Crown of Gondor

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Crown of Gondor
J.R.R. Tolkien - Crown of Gondor.svg
Crown of Gondor by J.R.R. Tolkien
Other namesWinged Crown, White Crown, Silver Crown, Crown of Elendil
LocationDagorlad, Hallows, Court of the Fountain, Tower Hall, King's House, Great Hall of Feasts, House of the Kings
OwnerIsildur, Kings of Gondor, Aragorn, Eldarion, High Kings of the Reunited Kingdom
AppearanceA tall, jeweled winged helm
Númenor, Second Age
GalleryImages of the Crown of Gondor

The Crown of Gondor, also called the winged crown[1], White Crown, Silver Crown and the crown of Elendil,[2] was the ceremonial headgear of the Kings of Gondor, and was used as a symbol of the Kingship.

Description[edit | edit source]

It is said that the original crown was a plain Númenórean war-helm.[3] However a later crown replaced it, described as a tall, jewelled and winged helm, not unlike the helms of the Guards of the Citadel, but taller and all white, with wings resembling those of a sea-bird wrought of pearl and silver. Seven gems of adamant were set in the circlet. On its summit was a jewel, the light of which went up like a flame to represent Anarion.[4]

History[edit | edit source]

Crown of gondor by Grond, designed to match Tolkien's illustration.

The original crown of Gondor was said to be a plain Númenórean war-helm, the one worn by the Númenórean Kings in the Battle of Dagorlad; as Anárion's helm was crushed when he was killed, the war-helm of Isildur was used for the crowning of the Kings of Gondor.[3]

In the days of Atanatar II Alcarin this was replaced by a jewelled helm.[3]

Before replying to the challenge of the Witch-king, Eärnur put the Crown of Elendil[note 1] in the lap of King Eärnil II in the houses of the dead[2] and it remained there even after his loss, for nearly a thousand years.

On 1 May T.A. 3019[5] the rightful heir, Aragorn II Telcontar, came forward to receive the crown. The tradition had been for a new king to receive the crown from his father before he died or to obtain it from his father's tomb. Since this was not possible, Faramir, Steward of Gondor, brought forth the ancient crown and gave it to Aragorn. After chanting "Et Eärello Endorenna utúlien. Sinome maruvan ar Hildinyar tenn' Ambar-metta!" Aragorn surprised the crowd by returning the crown to Faramir. At his request, Frodo Baggins took the crown and bore it to Gandalf, who placed it on King Elessar's head with the blessing, "Now come the days of the King, and may they be blessed while the thrones of the Valar endure!"[4]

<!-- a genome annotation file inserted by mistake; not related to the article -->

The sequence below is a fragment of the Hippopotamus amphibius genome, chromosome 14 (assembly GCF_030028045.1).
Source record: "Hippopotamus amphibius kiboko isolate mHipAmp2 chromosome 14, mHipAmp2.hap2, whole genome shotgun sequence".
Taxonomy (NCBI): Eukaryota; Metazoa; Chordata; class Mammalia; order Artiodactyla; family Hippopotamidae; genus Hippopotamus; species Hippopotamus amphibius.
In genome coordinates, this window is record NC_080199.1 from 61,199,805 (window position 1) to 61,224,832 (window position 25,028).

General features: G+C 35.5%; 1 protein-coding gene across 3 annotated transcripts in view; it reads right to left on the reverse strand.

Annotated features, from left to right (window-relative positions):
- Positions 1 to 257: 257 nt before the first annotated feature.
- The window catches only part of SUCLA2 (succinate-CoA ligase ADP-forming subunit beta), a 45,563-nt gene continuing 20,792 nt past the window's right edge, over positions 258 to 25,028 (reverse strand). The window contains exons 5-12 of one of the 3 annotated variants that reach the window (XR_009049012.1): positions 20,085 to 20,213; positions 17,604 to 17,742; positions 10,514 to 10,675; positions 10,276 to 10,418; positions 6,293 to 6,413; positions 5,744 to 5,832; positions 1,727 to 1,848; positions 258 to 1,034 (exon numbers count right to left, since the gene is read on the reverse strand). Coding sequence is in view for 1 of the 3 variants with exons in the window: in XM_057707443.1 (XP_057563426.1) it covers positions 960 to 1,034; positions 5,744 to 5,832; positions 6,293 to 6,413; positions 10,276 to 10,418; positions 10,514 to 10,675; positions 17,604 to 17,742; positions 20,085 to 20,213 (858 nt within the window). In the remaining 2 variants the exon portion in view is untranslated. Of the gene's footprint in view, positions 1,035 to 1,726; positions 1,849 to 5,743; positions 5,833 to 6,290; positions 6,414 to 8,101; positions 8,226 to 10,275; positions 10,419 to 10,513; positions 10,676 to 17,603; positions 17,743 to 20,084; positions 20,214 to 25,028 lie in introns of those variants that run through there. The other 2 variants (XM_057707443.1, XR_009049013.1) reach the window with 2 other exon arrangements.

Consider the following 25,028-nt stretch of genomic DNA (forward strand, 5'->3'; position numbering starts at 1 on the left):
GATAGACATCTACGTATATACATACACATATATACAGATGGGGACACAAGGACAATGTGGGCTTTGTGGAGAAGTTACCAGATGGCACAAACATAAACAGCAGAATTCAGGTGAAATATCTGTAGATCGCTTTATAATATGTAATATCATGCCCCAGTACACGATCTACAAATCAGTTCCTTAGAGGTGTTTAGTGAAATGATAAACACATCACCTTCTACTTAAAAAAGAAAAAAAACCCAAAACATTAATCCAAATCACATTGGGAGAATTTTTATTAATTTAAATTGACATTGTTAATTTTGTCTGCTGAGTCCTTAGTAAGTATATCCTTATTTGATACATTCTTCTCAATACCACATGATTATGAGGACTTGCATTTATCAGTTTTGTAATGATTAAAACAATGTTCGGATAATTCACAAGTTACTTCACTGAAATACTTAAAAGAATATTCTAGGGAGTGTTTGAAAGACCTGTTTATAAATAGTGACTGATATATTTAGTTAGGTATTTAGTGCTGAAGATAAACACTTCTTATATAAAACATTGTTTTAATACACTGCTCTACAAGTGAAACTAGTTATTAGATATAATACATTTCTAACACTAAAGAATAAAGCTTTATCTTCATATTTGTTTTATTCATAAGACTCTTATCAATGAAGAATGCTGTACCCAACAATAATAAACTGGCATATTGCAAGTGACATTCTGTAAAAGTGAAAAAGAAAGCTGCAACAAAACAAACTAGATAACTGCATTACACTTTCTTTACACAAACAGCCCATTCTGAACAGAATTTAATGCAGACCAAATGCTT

In the year Fo.A. 120[6] Aragorn went to the House of the Kings to lay down his life. In that place he bade farewell to his son Eldarion and, following tradition, gave him the Crown of Gondor and the Sceptre of Annúminas.[7]

Inspiration[edit | edit source]

Tolkien described it in his letters as being similar to the crown of the Pharaohs of Egypt. He writes "I think the crown of Gondor (the S. Kingdom) was very tall, like that of Egypt, but with wings attached, not set straight back but at an angle."[8]


  1. The naming "crown of Elendil" in App. A is curious, considering the tradition that it consisted of Isildur's war-helm, later to be replaced by a newer one during Atanatar II's reign


  1. J.R.R. Tolkien, The Lord of the Rings, Appendix A, "The Númenorean Kings", "The Tale of Aragorn and Arwen"
  2. 2.0 2.1 J.R.R. Tolkien, The Lord of the Rings, Appendix A, "The Númenorean Kings", "Gondor and the Heirs of Anárion"
  3. 3.0 3.1 3.2 J.R.R. Tolkien, The Lord of the Rings, Appendix A, "The Númenorean Kings", "Eriador, Arnor, and the Heirs of Isildur"
  4. 4.0 4.1 J.R.R. Tolkien, The Lord of the Rings, The Return of the King, "The Steward and the King"
  5. J.R.R. Tolkien, The Lord of the Rings, Appendix B, "The Chief Days from the Fall of Barad-dûr to the End of the Third Age"
  6. J.R.R. Tolkien, The Lord of the Rings, Appendix B, "Later Events Concerning the Members of the Fellowship of the Ring"
  7. J.R.R. Tolkien, The Lord of the Rings, Appendix A, "The Númenorean Kings", "The Tale of Aragorn and Arwen"
  8. J.R.R. Tolkien; Humphrey Carpenter, Christopher Tolkien (eds.), The Letters of J.R.R. Tolkien, Letter 211, (dated 14 October 1958), p. 281